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Trouble Updating Controls From Within a While Loop

Posted on 2004-08-12
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Last Modified: 2010-04-15
I've written a function that is supposed to update a listbox and a label every time I iterate through a while loop. For some reason, the controls are not being updated. However, when I terminate the loop prematurely (with a return statement) both controls update correctly.

Is this typical behavior for a while loop, or is there something odd going on with the controls?
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Question by:nh_capricorn
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3 Comments
 
LVL 2

Expert Comment

by:davidastle
ID: 11790277
To make a long story short, it has to with windows.  To force your controls to be shown as they truly are, call the Update() function on your window or on a control.

The weird behavior has to do with the way windows works.

Your application knows when to redraw itself because windows will send it a message called WM_PAINT.  The caveat is that windows will only send this message if your messages queue is empty, and when you are constantly changing controls in a while loop, your message queue is never empty.

It does not have to with while loops.   Lets say that you have an infinite loop that starts when you click on your window and updates your textbox.  To test to see if its doing anything, lets make it do something more than just update the text data.
Make sure your project properties are set so to console application to follow my code.

while (true)
{
    myTextBox.Text += "Foo";
    Console.WriteLine(myTextBox.Text);
}

If you run this, you will see that your text box data is in fact getting updated.  The reason why it is not displaying is because of windows!  Microsoft is not sending you WM_PAINT messages.  To prove this, lets track all the windows messages that are sent your app.  Make a new windows form project, and set it to console application.  Now, create a new class below your form class called MyFilter and make it inherit IMessageFilter.  This will be used to track the windows messages that are passed to your window.  Next, you have to add the filter when the application loads.  Here is an example that will start your loop when you click the mouse button.  It will show all the windows messages past in a console window:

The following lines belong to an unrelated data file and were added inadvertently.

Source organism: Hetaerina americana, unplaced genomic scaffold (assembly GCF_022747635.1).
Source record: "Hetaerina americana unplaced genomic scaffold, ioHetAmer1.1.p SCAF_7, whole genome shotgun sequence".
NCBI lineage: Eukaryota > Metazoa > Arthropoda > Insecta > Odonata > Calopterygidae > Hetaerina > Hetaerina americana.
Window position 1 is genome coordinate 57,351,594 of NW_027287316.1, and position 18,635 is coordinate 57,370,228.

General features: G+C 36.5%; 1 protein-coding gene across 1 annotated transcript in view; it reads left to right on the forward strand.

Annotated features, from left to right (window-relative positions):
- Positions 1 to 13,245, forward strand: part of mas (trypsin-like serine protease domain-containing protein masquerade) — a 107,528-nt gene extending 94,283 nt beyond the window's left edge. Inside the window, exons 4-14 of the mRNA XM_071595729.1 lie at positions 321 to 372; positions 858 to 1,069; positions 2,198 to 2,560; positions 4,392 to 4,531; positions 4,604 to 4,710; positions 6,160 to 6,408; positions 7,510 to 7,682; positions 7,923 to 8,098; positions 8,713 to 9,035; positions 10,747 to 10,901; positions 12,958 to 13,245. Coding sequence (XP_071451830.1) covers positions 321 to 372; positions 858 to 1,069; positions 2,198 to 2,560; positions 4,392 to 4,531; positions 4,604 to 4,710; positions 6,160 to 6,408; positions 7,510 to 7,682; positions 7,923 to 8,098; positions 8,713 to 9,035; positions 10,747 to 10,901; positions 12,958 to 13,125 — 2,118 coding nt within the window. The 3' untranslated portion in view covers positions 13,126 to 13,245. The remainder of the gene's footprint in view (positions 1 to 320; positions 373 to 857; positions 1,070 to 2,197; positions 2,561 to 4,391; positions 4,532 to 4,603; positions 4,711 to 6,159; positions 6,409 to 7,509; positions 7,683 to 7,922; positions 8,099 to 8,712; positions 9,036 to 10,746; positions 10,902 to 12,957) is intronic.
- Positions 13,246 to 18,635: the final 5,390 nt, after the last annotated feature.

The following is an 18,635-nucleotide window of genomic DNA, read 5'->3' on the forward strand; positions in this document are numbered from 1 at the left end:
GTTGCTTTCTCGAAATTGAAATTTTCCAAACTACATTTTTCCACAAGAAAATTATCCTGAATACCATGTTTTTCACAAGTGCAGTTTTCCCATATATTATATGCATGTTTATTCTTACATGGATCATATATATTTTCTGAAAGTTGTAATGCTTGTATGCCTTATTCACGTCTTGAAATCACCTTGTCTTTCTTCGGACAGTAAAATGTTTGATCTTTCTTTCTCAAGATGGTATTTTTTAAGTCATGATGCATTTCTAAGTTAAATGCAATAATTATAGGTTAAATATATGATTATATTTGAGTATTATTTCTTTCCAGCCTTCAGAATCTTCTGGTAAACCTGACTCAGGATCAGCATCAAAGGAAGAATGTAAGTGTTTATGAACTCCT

using System;
using System.Drawing;
using System.Collections;
using System.ComponentModel;
using System.Windows.Forms;
using System.Data;

namespace WindowsApplication1
{
      /// <summary>
      /// Summary description for Form1.
      /// </summary>
      public class Form1 : System.Windows.Forms.Form
      {
            private System.Windows.Forms.TextBox textBox1;
            /// <summary>
            /// Required designer variable.
            /// </summary>
            private System.ComponentModel.Container components = null;

            public Form1()
            {
                  //
                  // Required for Windows Form Designer support
                  //
                  InitializeComponent();

                  //
                  // TODO: Add any constructor code after InitializeComponent call
                  //
                  this.Load +=new EventHandler(Form1_Load);
                  this.MouseDown +=new MouseEventHandler(Form1_MouseDown);
            }

            /// <summary>
            /// Clean up any resources being used.
            /// </summary>
            protected override void Dispose( bool disposing )
            {
                  if( disposing )
                  {